Saturday, July 31, 2010

Are you better off playing the Stock Market or a Casino?

By Tom Kando

There is a provocative article, “Ten Stock-Market Myths That Just Won’t Die” by Brett Arends in the July 25 edition of the Wall Street Journal. The myths include such cliches as (1)“This is a good time to invest in the stock market,” (2) “Stocks on average make you about 10% a year,” (3)“If you want to earn higher returns, you have to take more risk,” (4)“Stocks outperform over the long run,” and other ones.

I can strongly relate.

Take retirement plans: Over the past couple of decades, the proportion of defined benefits plans has declined sharply, increasingly replaced by defined contributions plans. The former are pension plans which guarantee the retiree a specific monthly benefit for the rest of his life (defined benefits). PERS, STERS and the other massive retirement systems covering California state employees and teachers are examples of this.

The latter are 401Ks, IRAs and other investment instruments. The only thing the member knows for sure is how much is taken out of his paycheck every month (defined contribution). As to his benefits, they will fluctuate, depending on the stock market. He may make a million, or lose his shirt.

The argument for replacing defined benefits with defined contributions is that the former are bankrupting the states and the companies (E.g. General Motors) which offer them. It is said that they made unsustainable promises, and that they are going broke.

By far the most important case in point is Social Security, which many people say is going to ruin the government within a few decades.

And the solution, we are told by Republicans, is to privatize it, i.e. to make Social Security into a defined contribution plan.

So the question is: If defined benefits plans and Social Security don’t work, how do privatization and defined contribution plans solve the problem?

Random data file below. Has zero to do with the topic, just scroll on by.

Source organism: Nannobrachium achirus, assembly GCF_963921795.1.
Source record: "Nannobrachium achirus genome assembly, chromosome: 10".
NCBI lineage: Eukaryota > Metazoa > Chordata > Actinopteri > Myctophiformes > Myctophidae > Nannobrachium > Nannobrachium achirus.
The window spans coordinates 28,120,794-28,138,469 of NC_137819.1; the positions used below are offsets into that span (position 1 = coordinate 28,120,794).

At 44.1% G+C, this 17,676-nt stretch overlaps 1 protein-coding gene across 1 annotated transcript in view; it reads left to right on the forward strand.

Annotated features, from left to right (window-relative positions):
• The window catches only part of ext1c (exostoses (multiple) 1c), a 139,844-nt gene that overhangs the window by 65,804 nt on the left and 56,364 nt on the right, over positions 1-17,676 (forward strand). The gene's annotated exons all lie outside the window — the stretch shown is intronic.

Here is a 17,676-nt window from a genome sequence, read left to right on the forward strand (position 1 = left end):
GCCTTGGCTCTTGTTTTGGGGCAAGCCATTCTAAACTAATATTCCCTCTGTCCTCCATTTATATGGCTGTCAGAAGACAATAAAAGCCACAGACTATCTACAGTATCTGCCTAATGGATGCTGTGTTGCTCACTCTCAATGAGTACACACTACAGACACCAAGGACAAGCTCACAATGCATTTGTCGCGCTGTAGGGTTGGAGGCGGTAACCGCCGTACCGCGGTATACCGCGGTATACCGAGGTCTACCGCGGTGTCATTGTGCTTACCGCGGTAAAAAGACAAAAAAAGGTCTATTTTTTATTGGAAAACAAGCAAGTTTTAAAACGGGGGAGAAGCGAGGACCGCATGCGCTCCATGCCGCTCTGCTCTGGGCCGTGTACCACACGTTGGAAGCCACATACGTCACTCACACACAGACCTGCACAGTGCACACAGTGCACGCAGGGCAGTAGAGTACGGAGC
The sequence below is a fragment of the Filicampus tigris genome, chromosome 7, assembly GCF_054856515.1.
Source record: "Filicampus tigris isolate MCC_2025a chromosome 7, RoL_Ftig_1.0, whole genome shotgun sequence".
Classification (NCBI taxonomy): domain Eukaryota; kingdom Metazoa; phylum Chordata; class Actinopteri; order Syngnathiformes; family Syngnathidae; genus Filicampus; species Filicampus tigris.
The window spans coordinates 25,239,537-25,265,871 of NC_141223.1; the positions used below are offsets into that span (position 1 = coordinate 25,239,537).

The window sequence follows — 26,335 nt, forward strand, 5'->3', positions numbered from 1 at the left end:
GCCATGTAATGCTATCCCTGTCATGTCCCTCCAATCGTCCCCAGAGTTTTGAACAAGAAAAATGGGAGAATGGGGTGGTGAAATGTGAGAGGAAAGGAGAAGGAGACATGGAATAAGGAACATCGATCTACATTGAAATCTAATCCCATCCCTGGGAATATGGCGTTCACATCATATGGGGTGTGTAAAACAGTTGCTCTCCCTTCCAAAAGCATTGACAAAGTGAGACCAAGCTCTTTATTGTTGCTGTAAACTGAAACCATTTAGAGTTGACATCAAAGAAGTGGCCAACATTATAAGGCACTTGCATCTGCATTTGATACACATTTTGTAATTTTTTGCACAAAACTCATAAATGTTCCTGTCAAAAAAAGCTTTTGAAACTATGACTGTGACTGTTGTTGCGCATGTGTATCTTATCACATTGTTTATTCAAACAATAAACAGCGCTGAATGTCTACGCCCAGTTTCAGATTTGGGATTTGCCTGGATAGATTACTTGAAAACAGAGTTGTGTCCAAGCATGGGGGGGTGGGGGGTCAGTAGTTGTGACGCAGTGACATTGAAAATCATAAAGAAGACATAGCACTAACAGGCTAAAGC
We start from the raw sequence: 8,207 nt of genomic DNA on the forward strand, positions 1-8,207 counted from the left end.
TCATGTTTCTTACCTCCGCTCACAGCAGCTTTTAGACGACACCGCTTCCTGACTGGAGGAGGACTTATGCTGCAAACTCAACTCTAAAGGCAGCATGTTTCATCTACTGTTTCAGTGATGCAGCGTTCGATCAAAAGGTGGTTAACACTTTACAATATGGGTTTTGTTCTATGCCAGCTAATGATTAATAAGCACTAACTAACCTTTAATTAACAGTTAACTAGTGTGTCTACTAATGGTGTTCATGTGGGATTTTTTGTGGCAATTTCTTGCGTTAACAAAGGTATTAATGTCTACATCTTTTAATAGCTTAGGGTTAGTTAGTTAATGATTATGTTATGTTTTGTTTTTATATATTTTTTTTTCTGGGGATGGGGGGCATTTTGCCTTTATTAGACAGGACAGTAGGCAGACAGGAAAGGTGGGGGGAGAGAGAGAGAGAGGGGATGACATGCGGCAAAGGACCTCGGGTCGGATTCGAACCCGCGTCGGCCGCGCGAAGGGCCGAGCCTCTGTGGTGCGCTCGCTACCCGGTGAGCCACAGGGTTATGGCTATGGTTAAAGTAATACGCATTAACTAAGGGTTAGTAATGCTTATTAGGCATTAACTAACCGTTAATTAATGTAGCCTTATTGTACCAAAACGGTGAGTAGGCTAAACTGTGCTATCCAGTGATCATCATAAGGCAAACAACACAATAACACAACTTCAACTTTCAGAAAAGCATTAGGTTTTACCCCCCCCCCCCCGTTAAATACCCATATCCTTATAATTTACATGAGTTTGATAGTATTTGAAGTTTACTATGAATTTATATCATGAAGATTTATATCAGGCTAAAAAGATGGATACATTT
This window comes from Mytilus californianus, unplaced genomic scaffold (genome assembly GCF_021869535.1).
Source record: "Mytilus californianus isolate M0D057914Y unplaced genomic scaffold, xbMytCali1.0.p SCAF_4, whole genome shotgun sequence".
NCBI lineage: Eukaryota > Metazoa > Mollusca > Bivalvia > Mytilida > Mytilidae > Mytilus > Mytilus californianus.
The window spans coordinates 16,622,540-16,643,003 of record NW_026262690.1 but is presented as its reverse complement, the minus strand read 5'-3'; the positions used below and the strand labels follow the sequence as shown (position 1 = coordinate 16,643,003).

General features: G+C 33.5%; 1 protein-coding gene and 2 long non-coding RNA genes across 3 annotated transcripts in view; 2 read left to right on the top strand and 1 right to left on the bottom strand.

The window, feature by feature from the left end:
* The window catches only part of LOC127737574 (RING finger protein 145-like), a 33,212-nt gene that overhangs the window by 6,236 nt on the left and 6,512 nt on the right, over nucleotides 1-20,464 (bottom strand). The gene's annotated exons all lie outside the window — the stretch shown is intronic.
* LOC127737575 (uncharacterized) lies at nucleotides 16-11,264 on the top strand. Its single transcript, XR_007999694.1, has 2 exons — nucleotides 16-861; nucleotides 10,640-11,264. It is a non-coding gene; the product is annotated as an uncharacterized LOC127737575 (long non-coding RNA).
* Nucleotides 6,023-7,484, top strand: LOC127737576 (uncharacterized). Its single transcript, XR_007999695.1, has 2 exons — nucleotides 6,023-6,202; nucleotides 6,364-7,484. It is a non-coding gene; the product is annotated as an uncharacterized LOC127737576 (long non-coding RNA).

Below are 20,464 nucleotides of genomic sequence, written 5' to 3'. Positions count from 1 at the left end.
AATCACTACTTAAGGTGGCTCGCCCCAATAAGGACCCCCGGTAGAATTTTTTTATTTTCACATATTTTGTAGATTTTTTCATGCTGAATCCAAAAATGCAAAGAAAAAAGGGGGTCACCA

I am told that it is better if I start gambling with my retirement savings. This will help me?

Arends’ article made me realize how many uncanny analogies there are between the Stock Market and a Las Vegas casino.

1. Take Stock Market myth #3, above: “If you want to earn higher returns, you have to take more risk.” The roulette table shows the absurdity of this advice, when taken to the extreme: Only a fool would put all his money on a single number, hoping to multiply his investment 36-fold. But isn’t this what many investment banks did in the recent financial collapse?

2. Take the other three Stock Market myths, above. They are all bullish, i.e. optimistic. The general idea is that on balance, investing in the Stock Market means winning, not losing.

This is not unlike the attitude of many casino customers: Have your friends ever told you how much they lost, after returning from Las Vegas? Typically, we brag to each other about the $500 or $1200 we made all of a sudden with a hand of black-jack or at a slot machine. We remember the one-time jackpot. In fact, anyone who frequents casinos regularly is down many thousands of dollars in the long run.

3. Do casinos work for anybody? Of course they do - for their owners. The Stock Market also works for some: Those who gamble with other people’s money, the brokers, the investment firms. For you and me, it works as well as a casino, especially if you play aggressively.

4. Your goal in the Stock Market should be the same as in a casino: forget winning. Just try to lose as little as possible.

I like to spend an occasional three-day weekend in Las Vegas. I enjoy the opulence of mega-hotels, buffets and shows. I gamble for maybe 15 minutes, putting down 1 or 2 dollars on a roulette table or into a slot machine. I usually end up losing $10 over the weekend. Anyone with a similar stock market record can consider himself wise and lucky.leave comment here